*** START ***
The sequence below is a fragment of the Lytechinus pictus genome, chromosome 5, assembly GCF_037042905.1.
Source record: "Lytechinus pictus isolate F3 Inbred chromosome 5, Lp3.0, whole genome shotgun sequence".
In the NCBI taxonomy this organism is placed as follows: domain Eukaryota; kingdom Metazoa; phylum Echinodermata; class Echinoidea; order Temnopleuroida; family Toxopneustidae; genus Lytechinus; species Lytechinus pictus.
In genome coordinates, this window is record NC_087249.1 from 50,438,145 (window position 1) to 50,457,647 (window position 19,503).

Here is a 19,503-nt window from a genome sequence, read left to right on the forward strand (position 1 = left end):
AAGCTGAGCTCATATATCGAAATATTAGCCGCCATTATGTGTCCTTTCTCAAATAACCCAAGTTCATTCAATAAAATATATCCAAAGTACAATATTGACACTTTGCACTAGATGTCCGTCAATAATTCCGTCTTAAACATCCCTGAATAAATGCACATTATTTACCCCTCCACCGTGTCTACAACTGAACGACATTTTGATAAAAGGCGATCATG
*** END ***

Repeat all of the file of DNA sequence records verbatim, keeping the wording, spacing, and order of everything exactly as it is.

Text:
The sequence below is a fragment of the Lytechinus pictus genome, chromosome 5, assembly GCF_037042905.1.
Source record: "Lytechinus pictus isolate F3 Inbred chromosome 5, Lp3.0, whole genome shotgun sequence".
In the NCBI taxonomy this organism is placed as follows: domain Eukaryota; kingdom Metazoa; phylum Echinodermata; class Echinoidea; order Temnopleuroida; family Toxopneustidae; genus Lytechinus; species Lytechinus pictus.
In genome coordinates, this window is record NC_087249.1 from 50,438,145 (window position 1) to 50,457,647 (window position 19,503).

Here is a 19,503-nt window from a genome sequence, read left to right on the forward strand (position 1 = left end):
AAGCTGAGCTCATATATCGAAATATTAGCCGCCATTATGTGTCCTTTCTCAAATAACCCAAGTTCATTCAATAAAATATATCCAAAGTACAATATTGACACTTTGCACTAGATGTCCGTCAATAATTCCGTCTTAAACATCCCTGAATAAATGCACATTATTTACCCCTCCACCGTGTCTACAACTGAACGACATTTTGATAAAAGGCGATCATG